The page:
A Quick, Easy Guide To Choosing Your First Pair Of Hiking Boots
Choosing the right hiking boots is a meticulous process. Your ideal hiking boots need to sync with how and where you hike. Before you tie the knot and drop a large sum on your little vehicles of adventure, you also have to ensure they’re a perfect fit.
Types of Hiking Boots
Hiking shoes: Low-cut models with flexible midsoles are choice for day hiking excursions. Some ultralight backpackers may even choose trail-running shoes for long-distance journeys. Day hiking boots: These range from mid- to high-cut models and are intended for day hikes or short backpacking trips with light loads. Usually, they flex easily and require little break-in time, but they lack the support and durability of dedicated, stout backpacking boots. Backpacking boots: These are designed to help carry heavier loads on multi-day trips. Most have a high cut that wraps around the ankles for excellent support. Made from premium, durable material and supportive, with stiffer midsoles than lighter footwear, they are sufficient for on- or off-trail adventures.
Now that you've chosen the type of hiking footwear that best suits your needs, it's time to take those puppies for a test run.
How To Ensure A Proper Fit
The finger test: Slip your boot on. Leave it unlaced and try to slide your pointer finger behind your heel. Doesn't fit at all? Too tight. Too easy to slide in? Too large. Your foot and back of the boot should be putting minimal pressure on your finger.
The sensory test: Slide your bare foot into your boot of choice and carefully feel for any places where the boot may be tight. Special attention should go towards your small toes and big toe bone to see if you feel any pinching or unpleasant pressure.
The stride test: Give 'em a spin! Throw on a pair of socks you will be wearing to hike in and walk around in the boots. If you're trying on hiking or backpacking boots for size, roll your ankles to test support and structure. Next, position yourself on a slope. If you're in a shop, they should have a specialized slope tool for you to test on, but if you're at home head to the stairs or any downward slope and try to position yourself at a 45-degree angle. Rule of thumb here is that you don't want your toes squishing into the front of your boots.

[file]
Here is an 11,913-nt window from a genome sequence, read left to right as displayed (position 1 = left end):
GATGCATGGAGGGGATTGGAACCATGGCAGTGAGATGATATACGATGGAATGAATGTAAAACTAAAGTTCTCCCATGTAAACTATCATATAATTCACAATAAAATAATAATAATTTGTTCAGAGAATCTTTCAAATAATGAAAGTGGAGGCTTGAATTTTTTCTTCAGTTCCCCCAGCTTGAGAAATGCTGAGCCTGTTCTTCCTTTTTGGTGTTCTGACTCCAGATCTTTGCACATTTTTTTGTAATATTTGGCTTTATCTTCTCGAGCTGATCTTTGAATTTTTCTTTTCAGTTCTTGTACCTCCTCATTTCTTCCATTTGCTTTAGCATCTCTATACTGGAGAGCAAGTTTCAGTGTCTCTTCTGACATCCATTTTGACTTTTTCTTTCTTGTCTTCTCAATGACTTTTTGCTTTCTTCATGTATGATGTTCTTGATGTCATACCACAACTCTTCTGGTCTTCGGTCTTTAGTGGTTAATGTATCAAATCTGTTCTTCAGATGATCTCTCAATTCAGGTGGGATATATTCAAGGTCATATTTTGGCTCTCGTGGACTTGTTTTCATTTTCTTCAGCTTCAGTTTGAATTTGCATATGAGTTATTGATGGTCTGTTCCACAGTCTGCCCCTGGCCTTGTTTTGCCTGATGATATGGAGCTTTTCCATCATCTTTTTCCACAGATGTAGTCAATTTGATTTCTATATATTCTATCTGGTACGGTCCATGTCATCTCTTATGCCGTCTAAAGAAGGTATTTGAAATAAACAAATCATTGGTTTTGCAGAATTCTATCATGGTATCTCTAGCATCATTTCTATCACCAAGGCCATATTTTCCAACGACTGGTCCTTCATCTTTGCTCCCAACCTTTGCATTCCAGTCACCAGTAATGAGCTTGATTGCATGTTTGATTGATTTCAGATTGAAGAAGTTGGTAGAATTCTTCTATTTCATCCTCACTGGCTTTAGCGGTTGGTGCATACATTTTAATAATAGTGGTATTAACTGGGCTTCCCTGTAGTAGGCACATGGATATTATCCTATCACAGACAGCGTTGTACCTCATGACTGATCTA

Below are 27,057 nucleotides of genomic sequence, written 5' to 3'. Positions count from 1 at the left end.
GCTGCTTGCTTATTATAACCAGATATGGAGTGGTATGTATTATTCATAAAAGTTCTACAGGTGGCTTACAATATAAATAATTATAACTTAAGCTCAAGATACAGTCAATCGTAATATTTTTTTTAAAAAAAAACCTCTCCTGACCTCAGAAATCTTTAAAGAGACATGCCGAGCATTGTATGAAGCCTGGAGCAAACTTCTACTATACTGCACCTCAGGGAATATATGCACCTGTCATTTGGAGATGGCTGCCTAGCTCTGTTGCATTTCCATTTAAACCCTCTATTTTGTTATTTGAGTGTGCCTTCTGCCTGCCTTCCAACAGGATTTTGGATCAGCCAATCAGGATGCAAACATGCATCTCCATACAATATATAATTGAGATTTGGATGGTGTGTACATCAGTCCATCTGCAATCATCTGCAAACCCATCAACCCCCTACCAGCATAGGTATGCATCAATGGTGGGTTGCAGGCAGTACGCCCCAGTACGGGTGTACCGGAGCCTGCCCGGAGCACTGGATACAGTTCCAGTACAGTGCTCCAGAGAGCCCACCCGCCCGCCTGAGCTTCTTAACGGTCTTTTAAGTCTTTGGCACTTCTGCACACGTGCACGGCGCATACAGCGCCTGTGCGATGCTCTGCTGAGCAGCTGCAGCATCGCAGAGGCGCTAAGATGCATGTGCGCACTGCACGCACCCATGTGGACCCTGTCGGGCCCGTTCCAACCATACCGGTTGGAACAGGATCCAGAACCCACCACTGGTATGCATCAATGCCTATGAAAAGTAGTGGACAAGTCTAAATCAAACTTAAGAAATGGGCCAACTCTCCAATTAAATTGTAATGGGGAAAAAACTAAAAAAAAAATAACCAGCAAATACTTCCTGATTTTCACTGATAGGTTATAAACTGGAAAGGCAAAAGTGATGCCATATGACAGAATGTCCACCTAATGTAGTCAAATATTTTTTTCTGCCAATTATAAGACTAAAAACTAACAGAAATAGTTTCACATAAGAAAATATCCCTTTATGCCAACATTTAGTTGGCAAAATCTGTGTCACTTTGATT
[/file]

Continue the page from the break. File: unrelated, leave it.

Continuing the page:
Other Things To Take Into Consideration
Our feet swell as the day progresses, give your prospective boots a whirl in the late afternoon when they're at their "pudgiest."
Do the carpets match the drapes? Bad joke aside, you can't buy killer boots without pairing them with the appropriate type of sock. So many people pay top dollar for good boots, and then skimp when it comes to socks. They can make the difference between all-day comfort or misery. Expect to pay a minimum of $15-$25 per pair. Merino Wool is a highly recommended brand, and there are many good synthetic options as well. Avoid cotton at all costs - they hold moisture and create blisters.
If you wear orthotics, bring them along. They impact the fit of a boot.
Not your first pair of hiking boots? When shopping online, consider a brand you’ve worn before. Most boot companies tend to use a consistent foot model over time, so the fit is likely to be similar.
Plan your first few hikes to be short ones so you can break the boots in properly.
Join the conversation and our community on Instagram Your story is wild and it deserves to be told. Drop Us A Line and share with us why you Go Galavanting.